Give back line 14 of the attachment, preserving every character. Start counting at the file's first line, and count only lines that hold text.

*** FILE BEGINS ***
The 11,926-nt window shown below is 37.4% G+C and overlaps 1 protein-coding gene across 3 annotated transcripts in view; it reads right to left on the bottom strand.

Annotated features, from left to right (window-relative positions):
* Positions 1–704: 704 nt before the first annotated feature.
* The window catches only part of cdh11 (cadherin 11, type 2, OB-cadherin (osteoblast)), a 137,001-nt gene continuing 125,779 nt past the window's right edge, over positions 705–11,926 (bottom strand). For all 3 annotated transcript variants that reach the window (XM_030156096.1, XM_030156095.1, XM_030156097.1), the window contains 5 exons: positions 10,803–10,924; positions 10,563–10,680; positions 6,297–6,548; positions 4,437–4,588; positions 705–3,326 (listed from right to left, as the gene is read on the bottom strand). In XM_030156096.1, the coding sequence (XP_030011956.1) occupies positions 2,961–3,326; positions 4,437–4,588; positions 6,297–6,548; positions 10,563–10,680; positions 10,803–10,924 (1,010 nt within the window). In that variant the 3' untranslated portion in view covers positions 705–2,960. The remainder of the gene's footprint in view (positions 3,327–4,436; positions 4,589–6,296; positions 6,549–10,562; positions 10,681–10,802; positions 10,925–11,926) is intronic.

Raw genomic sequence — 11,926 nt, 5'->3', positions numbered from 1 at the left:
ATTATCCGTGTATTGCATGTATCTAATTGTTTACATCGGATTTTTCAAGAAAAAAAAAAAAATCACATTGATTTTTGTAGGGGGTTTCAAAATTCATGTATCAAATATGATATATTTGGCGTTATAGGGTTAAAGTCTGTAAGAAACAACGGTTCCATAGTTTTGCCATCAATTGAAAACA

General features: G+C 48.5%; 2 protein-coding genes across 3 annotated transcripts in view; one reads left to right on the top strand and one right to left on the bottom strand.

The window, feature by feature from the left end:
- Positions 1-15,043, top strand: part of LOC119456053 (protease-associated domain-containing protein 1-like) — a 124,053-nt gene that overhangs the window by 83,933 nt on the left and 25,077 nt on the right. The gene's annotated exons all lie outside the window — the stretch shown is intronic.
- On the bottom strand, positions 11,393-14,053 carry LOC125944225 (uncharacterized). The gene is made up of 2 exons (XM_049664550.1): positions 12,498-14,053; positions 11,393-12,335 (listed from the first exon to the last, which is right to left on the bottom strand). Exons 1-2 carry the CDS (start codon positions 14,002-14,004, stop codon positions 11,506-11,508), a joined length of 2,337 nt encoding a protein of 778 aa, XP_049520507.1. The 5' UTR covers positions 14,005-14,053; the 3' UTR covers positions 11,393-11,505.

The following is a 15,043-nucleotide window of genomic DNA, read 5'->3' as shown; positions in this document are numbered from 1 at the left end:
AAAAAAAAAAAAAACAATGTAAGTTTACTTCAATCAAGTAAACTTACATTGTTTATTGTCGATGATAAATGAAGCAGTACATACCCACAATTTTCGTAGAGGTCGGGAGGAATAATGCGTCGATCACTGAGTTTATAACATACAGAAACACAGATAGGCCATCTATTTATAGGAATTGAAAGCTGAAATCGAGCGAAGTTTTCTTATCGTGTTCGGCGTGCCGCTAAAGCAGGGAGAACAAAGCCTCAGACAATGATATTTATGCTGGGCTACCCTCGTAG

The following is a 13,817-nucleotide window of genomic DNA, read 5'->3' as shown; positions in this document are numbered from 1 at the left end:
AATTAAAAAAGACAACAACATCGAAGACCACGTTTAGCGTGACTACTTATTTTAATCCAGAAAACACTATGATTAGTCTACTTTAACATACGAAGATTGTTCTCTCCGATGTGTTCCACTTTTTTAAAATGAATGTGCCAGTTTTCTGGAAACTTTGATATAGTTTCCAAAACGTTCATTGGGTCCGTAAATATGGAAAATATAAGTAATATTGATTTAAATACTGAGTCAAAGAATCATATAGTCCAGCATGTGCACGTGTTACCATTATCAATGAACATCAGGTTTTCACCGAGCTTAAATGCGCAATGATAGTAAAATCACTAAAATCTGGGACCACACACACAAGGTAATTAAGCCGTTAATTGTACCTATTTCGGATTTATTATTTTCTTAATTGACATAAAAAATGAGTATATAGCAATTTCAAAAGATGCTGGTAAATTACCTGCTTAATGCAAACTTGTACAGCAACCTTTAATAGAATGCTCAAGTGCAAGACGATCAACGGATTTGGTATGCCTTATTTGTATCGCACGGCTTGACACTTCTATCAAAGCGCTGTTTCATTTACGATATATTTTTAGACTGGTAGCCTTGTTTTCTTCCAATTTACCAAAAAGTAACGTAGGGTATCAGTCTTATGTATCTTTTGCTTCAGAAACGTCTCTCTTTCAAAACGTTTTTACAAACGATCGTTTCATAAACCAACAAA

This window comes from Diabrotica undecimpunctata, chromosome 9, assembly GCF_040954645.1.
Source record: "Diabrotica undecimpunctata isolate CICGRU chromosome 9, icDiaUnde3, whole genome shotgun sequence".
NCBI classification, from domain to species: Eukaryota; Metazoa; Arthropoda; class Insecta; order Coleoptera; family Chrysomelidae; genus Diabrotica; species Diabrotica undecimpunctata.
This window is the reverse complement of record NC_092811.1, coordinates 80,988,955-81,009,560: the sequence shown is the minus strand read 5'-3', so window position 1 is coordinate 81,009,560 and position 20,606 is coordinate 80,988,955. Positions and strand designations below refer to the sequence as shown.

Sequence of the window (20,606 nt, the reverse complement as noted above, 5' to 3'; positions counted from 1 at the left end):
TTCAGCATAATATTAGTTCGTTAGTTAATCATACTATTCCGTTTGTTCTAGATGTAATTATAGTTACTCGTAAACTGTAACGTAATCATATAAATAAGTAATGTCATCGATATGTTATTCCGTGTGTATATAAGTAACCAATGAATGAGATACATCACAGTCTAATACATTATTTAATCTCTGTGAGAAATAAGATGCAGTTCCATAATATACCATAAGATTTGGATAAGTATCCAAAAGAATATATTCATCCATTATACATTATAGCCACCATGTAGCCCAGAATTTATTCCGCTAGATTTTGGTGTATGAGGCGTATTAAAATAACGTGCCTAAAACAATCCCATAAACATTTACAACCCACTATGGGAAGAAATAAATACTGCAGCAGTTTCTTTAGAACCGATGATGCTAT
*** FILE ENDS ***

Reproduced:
AATTAAAAAAGACAACAACATCGAAGACCACGTTTAGCGTGACTACTTATTTTAATCCAGAAAACACTATGATTAGTCTACTTTAACATACGAAGATTGTTCTCTCCGATGTGTTCCACTTTTTTAAAATGAATGTGCCAGTTTTCTGGAAACTTTGATATAGTTTCCAAAACGTTCATTGGGTCCGTAAATATGGAAAATATAAGTAATATTGATTTAAATACTGAGTCAAAGAATCATATAGTCCAGCATGTGCACGTGTTACCATTATCAATGAACATCAGGTTTTCACCGAGCTTAAATGCGCAATGATAGTAAAATCACTAAAATCTGGGACCACACACACAAGGTAATTAAGCCGTTAATTGTACCTATTTCGGATTTATTATTTTCTTAATTGACATAAAAAATGAGTATATAGCAATTTCAAAAGATGCTGGTAAATTACCTGCTTAATGCAAACTTGTACAGCAACCTTTAATAGAATGCTCAAGTGCAAGACGATCAACGGATTTGGTATGCCTTATTTGTATCGCACGGCTTGACACTTCTATCAAAGCGCTGTTTCATTTACGATATATTTTTAGACTGGTAGCCTTGTTTTCTTCCAATTTACCAAAAAGTAACGTAGGGTATCAGTCTTATGTATCTTTTGCTTCAGAAACGTCTCTCTTTCAAAACGTTTTTACAAACGATCGTTTCATAAACCAACAAA